Batched Cocktails: The Ultimate At Home Drinks Hack

December 26, 2020

The ritual of making a round of cocktails can often be pleasant and soothing — zen in the art of cocktailing, if you will. At times though it may feel more onerous. The latter is particularly true if you’re entertaining and trying to make drinks for many people at once, or when you don’t want to go through the motions because you desperately need a well made libation *right now* — and hasn’t this year been filled with many such moments? The ultimate home drinks hack then is making batched cocktails and keeping them safely stored in your freezer. They’ll be ready to be deployed as soon as the clock strikes cocktail hour, whenever that may be.

Batched Cocktails Pro Tips

When plotting your batched cocktails, you want to focus on spirituous, stirred drinks. “Pre-batching in the freezer works extremely well for stirred drinks because of the higher alcohol content,” says Kim Haasarud, a James-Beard-honored mixologist and cocktail book author at the helm of the forthcoming Garden Bar PHX, opening in Phoenix in early 2021. The higher alcohol content ensures the batch doesn’t actually freeze solid. Furthermore, stirred drinks don’t require the more intensive physical effort that shaken drinks do in order to properly mix their ingredients into a cohesive whole.

Martinis and Negronis are perfect for pre-batching in the freezer,” Haasarud says. “An Old Fashioned, Vieux Carre, Sazerac, Boulevardier, all are great freezer batches.”

You’ll also notice that your batched cocktails deliver a unique, almost creamy or viscous mouthfeel. “Another thing that happens in the freezer is that the entire batch thickens up a bit making for a creamy mouthfeel — the cold temperature forces the molecules to get closer together,” Haasarud says. Consider it another perk of your pre-batched efforts.

Freezer Math

Now that you know the benefits, it’s time to get started. All you need is a measuring cup and an empty 750ml bottle with a solid and secure cap. Then it’s time for some freezer math. In order to save you some time, we’ve done the hard work for you.

For the purposes of this discussion, each 750ml bottle will contain six drinks. Further, 1/6 of the bottle, which is 125ml or approximately 4.25 ounces, will equal 1 part in the recipes you’ll be making.

Building in Dilution

When you stir or shake a drink, you aren’t simply mixing the ingredients. You’re also cooling them down to a desired drinking temperature, and in the process, diluting them with melted ice.

“Anytime one is pre-batching cocktails, you want to add water dilution to the mix,” Haasarud says. “Water is such an integral part of a cocktail recipe, but it’s usually not listed as an ingredient because one is stirring or shaking it with ice which adds the dilution there. Most cocktails should be diluted about 25 percent.”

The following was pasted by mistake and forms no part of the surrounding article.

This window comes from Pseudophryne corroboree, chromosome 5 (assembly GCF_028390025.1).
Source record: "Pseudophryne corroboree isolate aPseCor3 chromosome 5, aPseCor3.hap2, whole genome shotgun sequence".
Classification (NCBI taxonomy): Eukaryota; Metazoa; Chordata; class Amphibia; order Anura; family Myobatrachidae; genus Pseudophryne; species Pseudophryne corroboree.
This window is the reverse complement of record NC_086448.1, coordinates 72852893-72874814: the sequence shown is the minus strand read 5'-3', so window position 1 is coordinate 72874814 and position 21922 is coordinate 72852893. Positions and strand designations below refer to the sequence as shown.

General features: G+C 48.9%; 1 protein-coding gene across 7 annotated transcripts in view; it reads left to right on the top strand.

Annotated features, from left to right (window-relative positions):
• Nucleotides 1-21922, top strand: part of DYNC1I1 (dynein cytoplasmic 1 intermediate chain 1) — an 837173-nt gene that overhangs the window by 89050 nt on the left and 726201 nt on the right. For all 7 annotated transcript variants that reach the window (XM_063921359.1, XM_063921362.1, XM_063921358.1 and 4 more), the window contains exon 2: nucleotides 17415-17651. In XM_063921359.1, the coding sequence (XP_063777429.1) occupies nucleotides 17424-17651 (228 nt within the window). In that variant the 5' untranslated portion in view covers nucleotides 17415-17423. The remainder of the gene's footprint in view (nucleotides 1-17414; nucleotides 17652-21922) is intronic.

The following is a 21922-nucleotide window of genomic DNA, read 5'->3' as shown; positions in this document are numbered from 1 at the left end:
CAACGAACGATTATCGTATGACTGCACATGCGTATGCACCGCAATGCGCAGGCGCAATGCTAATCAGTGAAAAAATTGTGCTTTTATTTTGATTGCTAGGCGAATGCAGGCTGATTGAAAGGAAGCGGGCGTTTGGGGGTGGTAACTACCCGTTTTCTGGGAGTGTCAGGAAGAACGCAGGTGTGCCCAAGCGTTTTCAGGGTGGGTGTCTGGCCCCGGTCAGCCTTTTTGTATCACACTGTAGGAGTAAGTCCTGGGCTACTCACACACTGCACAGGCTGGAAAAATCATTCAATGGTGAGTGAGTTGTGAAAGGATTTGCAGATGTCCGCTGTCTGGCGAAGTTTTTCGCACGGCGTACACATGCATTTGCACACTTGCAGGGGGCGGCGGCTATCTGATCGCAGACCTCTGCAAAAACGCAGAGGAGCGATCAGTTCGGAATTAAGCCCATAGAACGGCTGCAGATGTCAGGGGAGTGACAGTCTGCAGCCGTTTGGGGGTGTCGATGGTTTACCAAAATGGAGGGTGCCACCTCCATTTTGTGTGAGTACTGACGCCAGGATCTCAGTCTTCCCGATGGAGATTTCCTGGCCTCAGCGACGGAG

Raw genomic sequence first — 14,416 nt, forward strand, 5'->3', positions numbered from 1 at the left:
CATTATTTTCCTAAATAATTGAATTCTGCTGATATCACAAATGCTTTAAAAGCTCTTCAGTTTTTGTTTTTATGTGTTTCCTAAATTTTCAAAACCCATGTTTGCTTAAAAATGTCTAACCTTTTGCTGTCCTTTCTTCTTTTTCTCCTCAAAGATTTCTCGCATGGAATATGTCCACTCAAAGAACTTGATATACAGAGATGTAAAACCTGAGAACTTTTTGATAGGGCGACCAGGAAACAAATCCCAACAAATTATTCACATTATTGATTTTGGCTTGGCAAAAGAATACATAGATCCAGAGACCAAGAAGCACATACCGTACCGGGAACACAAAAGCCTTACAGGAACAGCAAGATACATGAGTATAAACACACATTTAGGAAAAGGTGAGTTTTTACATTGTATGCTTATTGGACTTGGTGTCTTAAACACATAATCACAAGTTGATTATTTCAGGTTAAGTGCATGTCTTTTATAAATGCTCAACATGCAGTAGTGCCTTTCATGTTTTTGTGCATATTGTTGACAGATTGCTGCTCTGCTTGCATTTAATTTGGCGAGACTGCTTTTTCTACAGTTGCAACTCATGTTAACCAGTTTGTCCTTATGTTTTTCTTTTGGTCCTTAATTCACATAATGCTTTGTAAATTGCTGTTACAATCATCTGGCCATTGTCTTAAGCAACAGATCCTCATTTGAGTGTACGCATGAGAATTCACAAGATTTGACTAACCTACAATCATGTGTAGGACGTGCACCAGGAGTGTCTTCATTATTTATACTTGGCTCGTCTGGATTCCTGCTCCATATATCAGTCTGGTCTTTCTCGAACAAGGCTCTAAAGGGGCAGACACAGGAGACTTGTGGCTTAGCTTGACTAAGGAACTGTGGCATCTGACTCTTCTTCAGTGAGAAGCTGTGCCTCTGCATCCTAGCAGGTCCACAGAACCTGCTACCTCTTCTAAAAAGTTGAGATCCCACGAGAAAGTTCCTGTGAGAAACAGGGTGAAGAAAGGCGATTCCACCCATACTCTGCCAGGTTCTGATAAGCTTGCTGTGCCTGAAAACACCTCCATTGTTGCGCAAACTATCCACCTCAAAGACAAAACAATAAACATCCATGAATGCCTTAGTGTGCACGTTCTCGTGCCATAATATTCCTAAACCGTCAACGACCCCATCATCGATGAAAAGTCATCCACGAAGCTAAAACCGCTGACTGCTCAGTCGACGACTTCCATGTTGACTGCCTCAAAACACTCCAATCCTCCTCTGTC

With that recommendation in hand, that’s 1.5 parts per bottle (187.5ml based on our freezer math above). If you’re used to making and pouring cocktails at home, you’ll see that equals about 6.25 ounces or a bit more than an ounce per drink. This is probably what you’re accustomed to seeing in terms of volume when you’re making cocktails one at a time.

By freezing and diluting the ingredients you’ve already accomplished the two outcomes ice would otherwise provide. Additionally, because you’re leaving the whole recipe together in the bottle, all of the ingredients will be melded together. Therefore, there isn’t a need to stir or shake after pouring.

Recipes to Try

For the following recipes of batched cocktails, opt for higher proof base spirits where possible. For example a gin like Sipsmith VJOP or your favorite navy strength gin would be a good option. And for whiskey, consider something bonded.

Freezer Martini

-3.5 parts gin
-1 part vermouth
-1.5 parts water

Optionally add in 1 or 2 drops of orange bitters per cocktail into the mix. When you’re ready for a drink, garnish with your choice of lemon or olive.

Freezer Negroni

-1.5 parts gin
-1.5 parts sweet vermouth
-1.5 parts Campari
-1.5 parts water

Garnish with a fresh orange twist.

Freezer Boulevardier

-1.5 parts bourbon
-1.5 parts sweet vermouth
-1.5 parts Campari
-1.5 parts water

Garnish with a fresh orange twist.

Freezer Manhattan

-3 parts rye whiskey
-1.5 parts sweet vermouth
-1.5 parts water
-12 dashes Angostura bitters

Dash the Angostura into a measuring cup or jigger to pour into a bottle. Garnish with a cocktail cherry or fresh lemon twist.

Once you make the switch batched cocktails, you’ll always find yourself with a bottle in the freezer. Feel free to use these merely as a starting point and to use your own preferred ratios when batching. Keep in mind, if you tweak too far in the direction of more water or more low-ABV ingredients such as vermouth, you run the risk of an inadvertent slushy.

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